10 Amazing World Records in Fiber Arts
BeWeave It or not, fiber artists are always accomplishing incredible tasks. You might’ve already known that, but you probably aren’t aware of some of the more off-the-wall world records involving fiber arts and textiles. From the Guinness World Records website, I’ve pulled some of the most interesting and impressive fiber arts feats.
The world record for the longest scarf knitted by an individual belongs to Helge Johansen of Oslo, Norway. The 14,978 foot, 6.16 inch-long scarf took 30 years to complete and is as long as 41.5professional American football fields.
I’m impressed by people who knit and people who run marathons. Those who do both of those things at the same time? Incredible. David Babcock of Kansas City, Missouri, holds the world record for knitting the longest scarf while running a marathon: he finished the race in 5 hours, 48 minutes, 27 seconds while knitting a 12 foot, 1.75-inch scarf.
More than 400 women in Borneo, Malaysia, currently hold the world record for the longest woven rug at 3,701 feet, 8.0686 inches. The women wove the rug to represent the culture and tradition of their indigenous tribe, Orang Ulu. The rug is longer than the tallest waterfall in the world, which is 3,212-foot Angel Falls in Venezuela.
4. Widest Loom
Johannes Cichon created the widest loom at Jürgens GmbH & Co. in Emsdetten, Germany: it is 108.75 feet wide.
The National Federation of Women’s Institutes organized an event in London in which 3,083 people knitted at the same time in one location.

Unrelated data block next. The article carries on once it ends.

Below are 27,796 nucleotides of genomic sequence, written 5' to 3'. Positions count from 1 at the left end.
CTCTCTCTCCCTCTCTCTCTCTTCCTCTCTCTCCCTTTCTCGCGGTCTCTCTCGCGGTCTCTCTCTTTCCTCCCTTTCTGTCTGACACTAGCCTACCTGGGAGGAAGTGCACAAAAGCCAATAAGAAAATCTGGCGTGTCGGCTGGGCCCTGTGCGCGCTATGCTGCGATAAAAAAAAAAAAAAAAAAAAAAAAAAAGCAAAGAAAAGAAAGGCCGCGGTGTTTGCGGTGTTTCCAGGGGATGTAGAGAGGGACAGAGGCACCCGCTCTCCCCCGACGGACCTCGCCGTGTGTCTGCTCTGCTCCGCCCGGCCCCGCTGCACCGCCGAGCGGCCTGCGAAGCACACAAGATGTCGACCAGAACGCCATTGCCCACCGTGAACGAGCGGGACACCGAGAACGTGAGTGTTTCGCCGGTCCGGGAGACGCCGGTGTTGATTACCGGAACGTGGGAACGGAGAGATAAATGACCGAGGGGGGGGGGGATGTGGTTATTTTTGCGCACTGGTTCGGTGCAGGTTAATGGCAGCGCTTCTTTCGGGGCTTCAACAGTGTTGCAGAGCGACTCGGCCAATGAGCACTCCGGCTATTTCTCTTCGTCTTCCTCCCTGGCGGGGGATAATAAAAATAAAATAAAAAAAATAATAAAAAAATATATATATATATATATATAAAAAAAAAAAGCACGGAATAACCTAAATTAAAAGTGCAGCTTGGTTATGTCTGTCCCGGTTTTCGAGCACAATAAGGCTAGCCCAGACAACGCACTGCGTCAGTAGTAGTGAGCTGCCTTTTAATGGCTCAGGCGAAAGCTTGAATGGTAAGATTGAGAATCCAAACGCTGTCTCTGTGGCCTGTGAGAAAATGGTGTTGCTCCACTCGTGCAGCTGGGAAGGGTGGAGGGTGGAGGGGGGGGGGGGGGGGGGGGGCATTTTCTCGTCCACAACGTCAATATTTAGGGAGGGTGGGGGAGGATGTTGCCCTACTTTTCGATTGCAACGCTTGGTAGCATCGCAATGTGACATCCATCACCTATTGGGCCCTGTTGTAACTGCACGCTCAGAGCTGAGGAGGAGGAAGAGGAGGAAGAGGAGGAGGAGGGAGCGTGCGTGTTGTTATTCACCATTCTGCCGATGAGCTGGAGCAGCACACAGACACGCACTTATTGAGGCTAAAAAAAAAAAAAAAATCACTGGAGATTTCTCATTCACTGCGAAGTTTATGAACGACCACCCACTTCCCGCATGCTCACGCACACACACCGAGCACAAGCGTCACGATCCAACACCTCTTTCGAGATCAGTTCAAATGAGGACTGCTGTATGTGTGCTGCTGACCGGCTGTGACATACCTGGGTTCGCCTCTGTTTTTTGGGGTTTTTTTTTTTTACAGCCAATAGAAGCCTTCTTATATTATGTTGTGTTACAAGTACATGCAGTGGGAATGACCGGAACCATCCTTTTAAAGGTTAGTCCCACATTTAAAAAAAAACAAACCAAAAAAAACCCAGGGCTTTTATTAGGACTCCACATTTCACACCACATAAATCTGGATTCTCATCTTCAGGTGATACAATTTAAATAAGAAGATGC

If you know someone with a head that’s 38 times the circumference of the average human head (I really hope you don’t), this hat would be the perfect fit! Industrais Textiles de Sudamerica in Peru created the world’s largest knitted hat at 66 feet, 3.2 inches in diameter and 56 feet, 10.6 inches tall.
And if you know someone with extremely large hands, these 13 foot, ¼ inch-long knitting needles are just for them! Jim Bolin created these needles, which were presented and measured in Casey, Illinois. And they work, too! Jeanette Huisinga knitted a square of ten stitches by ten rows with these gigantic things.
I love crochet because it can be so quick, but never have I seen it this quick: Lisa Gentry crocheted 5,118 stitches in 30 minutes in Monroe, Louisiana.
Inmates from 30 correctional centers in South Africa made the world’s largest crochet blanket. The 185,016-square-foot piece was created by 1,500 people for 67 Blankets for Nelson Mandela Day, organized by the Department of Correctional Services and the Nelson Mandela Foundation.
As a beginner embroiderer, threading needles is the absolute bane of my existence. It takes me about five tries per minute without a blindfold. I aspire to someday be Wan Fuquan from China, who threaded 44 needles while blindfolded in one minute on the set of a TV show in Rome.
These are amazing feats, but I’m just thankful us regular fiber artists can have plenty of fun as well! But who knows? Maybe one of us can be the next fiber-arts world record holder!
See these products to get you started on your record breaking journey: